The Tea Party has always been a group of individuals that keeps America shaking their heads in both agreement and disagreement. Their radical approach to politics and the United States Constitution is nothing short of amazing, and at times, incredibly frustrating that people can even fathom such ideas. However, according to CNN.com, “Utah’s Republican U.S. Senate candidate, Mike Lee, is a vocal defender of what’s become the bible of the Tea Party revolution: the U.S. Constitution. ‘I hereby pledge to you that I will not vote for a single bill that I can’t justify by the text and original understanding of the Constitution,’ he promised voters at a Tea Party rally this year” (http://www.cnn.com/2010/POLITICS/09/07/acosta.tea.party.constitution/)
This shows us the aspect of textualism- the practice of interpretation that looks at the text of the statute for the primary basis of meaning, regarding the constitution. Antonin Scalia, an advocate of textualism would agree in principle with the method Lee chooses to interpret the constitution. Sanford Levinson’s idea of “Protestant” and “Catholic” strains in constitutional interpretation is a beautiful illustration of how ideologies shape the interpretation of one of the United States of America’s most important documents to society, and the country’s well-being in general, the United States Constitution. Levinson would say this is a perfect Protestantism view. Protestants, like the tea party and the constitution, look to the text of the bible for interpretation and validation of opinion. The Constitution, can be held as an equally sacred document to the Tea Party, validating and interpreting their viewpoints, or at least as they see them. Both look to the text- not outside opinion and certainly not an unwritten explanation as to why their opinions and viewpoints are validated. On the other hand, “during his Tea Party-backed Senate campaign, Lee said he would support legislation aimed at altering the 14th Amendment’s guarantee of automatic citizenship for people born in the United States. Advocates for tougher measures against illegal immigration say such a change would discourage undocumented workers from having children in the United States” (CNN.com). Such a statement that is conscious with the ever-so-popular immigration issue of today, making this nothing short of how the constitution could be used to interpret today’s issues in society. For example, Lee states: “The Constitution was made to be amended from time to time. Sometimes we have to change it to make it more true to the American dream” (CNN.com). Brennan would say that such a community-conscious mind could be parallel to contemporary ratification- using the constitution as a living based document to interpret today’s issues in society. Contemporary ratification, according to the work of Levinson, would fall in line with a catholic way of thinking, which evolves with societal ideology, particularly the way of thinking regarding society as a whole, with respect to tradition.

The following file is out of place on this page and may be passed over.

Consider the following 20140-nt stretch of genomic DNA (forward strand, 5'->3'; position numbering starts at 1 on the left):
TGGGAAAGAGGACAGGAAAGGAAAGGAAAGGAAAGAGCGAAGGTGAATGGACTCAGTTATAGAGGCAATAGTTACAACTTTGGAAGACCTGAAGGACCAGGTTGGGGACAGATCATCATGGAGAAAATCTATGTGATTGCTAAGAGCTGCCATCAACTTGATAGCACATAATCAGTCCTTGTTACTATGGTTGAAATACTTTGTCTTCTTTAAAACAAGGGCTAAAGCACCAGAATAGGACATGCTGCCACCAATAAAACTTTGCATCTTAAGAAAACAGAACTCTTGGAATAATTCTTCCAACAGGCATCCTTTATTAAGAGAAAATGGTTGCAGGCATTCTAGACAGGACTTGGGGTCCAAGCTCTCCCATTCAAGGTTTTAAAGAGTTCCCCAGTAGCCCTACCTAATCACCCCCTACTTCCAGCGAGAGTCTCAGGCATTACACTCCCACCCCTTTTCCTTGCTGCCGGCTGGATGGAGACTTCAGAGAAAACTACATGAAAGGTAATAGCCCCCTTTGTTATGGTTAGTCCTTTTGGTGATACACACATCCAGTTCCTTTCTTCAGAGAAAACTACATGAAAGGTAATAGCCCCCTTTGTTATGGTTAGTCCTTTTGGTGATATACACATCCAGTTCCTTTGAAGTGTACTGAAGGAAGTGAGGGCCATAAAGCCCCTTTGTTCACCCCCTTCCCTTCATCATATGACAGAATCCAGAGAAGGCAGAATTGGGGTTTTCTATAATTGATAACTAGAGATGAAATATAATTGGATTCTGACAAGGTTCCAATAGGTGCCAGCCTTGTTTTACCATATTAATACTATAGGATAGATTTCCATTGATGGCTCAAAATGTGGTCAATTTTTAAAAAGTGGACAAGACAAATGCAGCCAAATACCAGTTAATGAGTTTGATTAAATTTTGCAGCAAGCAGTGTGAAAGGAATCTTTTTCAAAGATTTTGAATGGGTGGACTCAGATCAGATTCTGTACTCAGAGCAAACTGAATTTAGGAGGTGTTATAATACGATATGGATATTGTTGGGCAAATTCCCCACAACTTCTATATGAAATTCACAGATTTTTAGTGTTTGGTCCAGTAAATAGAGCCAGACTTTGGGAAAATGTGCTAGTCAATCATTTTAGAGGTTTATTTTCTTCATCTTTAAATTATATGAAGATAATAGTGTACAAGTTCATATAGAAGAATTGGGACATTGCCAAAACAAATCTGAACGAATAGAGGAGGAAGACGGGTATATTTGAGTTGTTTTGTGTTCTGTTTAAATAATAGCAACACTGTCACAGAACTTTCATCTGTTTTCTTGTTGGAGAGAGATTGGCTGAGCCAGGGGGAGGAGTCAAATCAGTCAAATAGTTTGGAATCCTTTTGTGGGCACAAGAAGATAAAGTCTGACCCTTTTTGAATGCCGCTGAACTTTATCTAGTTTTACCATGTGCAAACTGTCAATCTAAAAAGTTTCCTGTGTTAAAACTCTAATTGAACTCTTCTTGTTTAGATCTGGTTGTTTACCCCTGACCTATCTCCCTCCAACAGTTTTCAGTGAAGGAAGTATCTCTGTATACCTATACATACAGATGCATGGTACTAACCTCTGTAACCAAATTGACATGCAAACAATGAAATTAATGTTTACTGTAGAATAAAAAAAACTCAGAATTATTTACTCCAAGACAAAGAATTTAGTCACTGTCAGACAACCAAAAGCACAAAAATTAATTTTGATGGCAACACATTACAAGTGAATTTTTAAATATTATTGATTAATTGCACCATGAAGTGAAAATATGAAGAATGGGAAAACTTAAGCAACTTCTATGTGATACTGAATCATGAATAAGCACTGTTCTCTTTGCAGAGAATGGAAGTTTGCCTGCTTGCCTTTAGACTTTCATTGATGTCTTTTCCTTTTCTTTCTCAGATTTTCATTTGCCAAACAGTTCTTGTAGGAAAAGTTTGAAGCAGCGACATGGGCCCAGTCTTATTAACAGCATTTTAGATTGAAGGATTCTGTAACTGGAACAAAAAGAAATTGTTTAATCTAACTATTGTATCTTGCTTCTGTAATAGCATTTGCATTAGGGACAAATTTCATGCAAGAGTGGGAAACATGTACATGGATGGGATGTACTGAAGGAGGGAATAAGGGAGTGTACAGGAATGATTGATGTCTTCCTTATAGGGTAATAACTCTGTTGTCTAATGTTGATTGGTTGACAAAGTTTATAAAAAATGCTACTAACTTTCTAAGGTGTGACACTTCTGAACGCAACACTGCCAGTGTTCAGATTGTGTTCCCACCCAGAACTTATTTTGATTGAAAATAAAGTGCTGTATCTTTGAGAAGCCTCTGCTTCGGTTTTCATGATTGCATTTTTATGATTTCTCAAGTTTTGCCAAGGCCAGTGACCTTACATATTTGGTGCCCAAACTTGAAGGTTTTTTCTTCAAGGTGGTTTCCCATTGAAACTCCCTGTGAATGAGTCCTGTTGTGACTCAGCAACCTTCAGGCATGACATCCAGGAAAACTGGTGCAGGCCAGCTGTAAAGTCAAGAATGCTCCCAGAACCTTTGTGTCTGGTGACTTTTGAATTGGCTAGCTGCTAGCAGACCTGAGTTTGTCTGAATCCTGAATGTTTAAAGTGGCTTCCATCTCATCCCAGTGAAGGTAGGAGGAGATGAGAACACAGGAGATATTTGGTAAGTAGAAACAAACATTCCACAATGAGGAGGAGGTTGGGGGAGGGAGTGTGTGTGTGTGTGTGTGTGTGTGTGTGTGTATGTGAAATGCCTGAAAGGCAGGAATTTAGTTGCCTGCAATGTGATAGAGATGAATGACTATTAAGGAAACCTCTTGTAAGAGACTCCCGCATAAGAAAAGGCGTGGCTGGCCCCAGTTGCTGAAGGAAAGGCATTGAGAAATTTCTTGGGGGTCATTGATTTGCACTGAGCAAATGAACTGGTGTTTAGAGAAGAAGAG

Both Catholic and Protestant views, like contemporary ratification and textualism, respectively, surrender the final interpretation of the law to the Supreme Court.